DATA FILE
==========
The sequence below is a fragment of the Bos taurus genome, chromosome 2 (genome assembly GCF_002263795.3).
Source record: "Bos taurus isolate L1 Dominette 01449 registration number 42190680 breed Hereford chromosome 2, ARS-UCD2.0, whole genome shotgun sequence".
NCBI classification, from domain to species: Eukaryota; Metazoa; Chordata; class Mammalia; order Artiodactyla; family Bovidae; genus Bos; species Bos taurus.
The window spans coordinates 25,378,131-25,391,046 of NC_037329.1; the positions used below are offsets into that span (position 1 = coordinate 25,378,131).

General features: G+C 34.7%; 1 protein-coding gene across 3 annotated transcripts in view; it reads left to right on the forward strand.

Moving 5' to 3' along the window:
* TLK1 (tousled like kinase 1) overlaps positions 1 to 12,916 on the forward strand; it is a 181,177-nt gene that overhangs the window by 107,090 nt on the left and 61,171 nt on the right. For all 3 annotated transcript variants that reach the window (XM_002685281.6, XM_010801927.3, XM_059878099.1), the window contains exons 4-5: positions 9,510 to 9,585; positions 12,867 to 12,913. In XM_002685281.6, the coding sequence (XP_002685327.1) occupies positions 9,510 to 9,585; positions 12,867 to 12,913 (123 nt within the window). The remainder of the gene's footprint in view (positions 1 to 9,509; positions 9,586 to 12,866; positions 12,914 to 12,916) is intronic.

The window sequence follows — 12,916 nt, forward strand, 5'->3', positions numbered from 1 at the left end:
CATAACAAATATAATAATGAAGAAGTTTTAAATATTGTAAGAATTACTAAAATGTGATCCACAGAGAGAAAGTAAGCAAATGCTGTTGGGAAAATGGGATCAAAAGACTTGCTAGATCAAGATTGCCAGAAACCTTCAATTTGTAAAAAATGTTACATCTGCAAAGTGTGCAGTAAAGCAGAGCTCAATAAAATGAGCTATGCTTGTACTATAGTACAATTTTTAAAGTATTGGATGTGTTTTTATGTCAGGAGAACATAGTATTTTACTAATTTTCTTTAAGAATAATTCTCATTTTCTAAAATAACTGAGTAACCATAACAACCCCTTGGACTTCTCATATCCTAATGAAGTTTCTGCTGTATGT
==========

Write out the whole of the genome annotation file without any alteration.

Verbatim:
The sequence below is a fragment of the Bos taurus genome, chromosome 2 (genome assembly GCF_002263795.3).
Source record: "Bos taurus isolate L1 Dominette 01449 registration number 42190680 breed Hereford chromosome 2, ARS-UCD2.0, whole genome shotgun sequence".
NCBI classification, from domain to species: Eukaryota; Metazoa; Chordata; class Mammalia; order Artiodactyla; family Bovidae; genus Bos; species Bos taurus.
The window spans coordinates 25,378,131-25,391,046 of NC_037329.1; the positions used below are offsets into that span (position 1 = coordinate 25,378,131).

General features: G+C 34.7%; 1 protein-coding gene across 3 annotated transcripts in view; it reads left to right on the forward strand.

Moving 5' to 3' along the window:
* TLK1 (tousled like kinase 1) overlaps positions 1 to 12,916 on the forward strand; it is a 181,177-nt gene that overhangs the window by 107,090 nt on the left and 61,171 nt on the right. For all 3 annotated transcript variants that reach the window (XM_002685281.6, XM_010801927.3, XM_059878099.1), the window contains exons 4-5: positions 9,510 to 9,585; positions 12,867 to 12,913. In XM_002685281.6, the coding sequence (XP_002685327.1) occupies positions 9,510 to 9,585; positions 12,867 to 12,913 (123 nt within the window). The remainder of the gene's footprint in view (positions 1 to 9,509; positions 9,586 to 12,866; positions 12,914 to 12,916) is intronic.

The window sequence follows — 12,916 nt, forward strand, 5'->3', positions numbered from 1 at the left end:
CATAACAAATATAATAATGAAGAAGTTTTAAATATTGTAAGAATTACTAAAATGTGATCCACAGAGAGAAAGTAAGCAAATGCTGTTGGGAAAATGGGATCAAAAGACTTGCTAGATCAAGATTGCCAGAAACCTTCAATTTGTAAAAAATGTTACATCTGCAAAGTGTGCAGTAAAGCAGAGCTCAATAAAATGAGCTATGCTTGTACTATAGTACAATTTTTAAAGTATTGGATGTGTTTTTATGTCAGGAGAACATAGTATTTTACTAATTTTCTTTAAGAATAATTCTCATTTTCTAAAATAACTGAGTAACCATAACAACCCCTTGGACTTCTCATATCCTAATGAAGTTTCTGCTGTATGT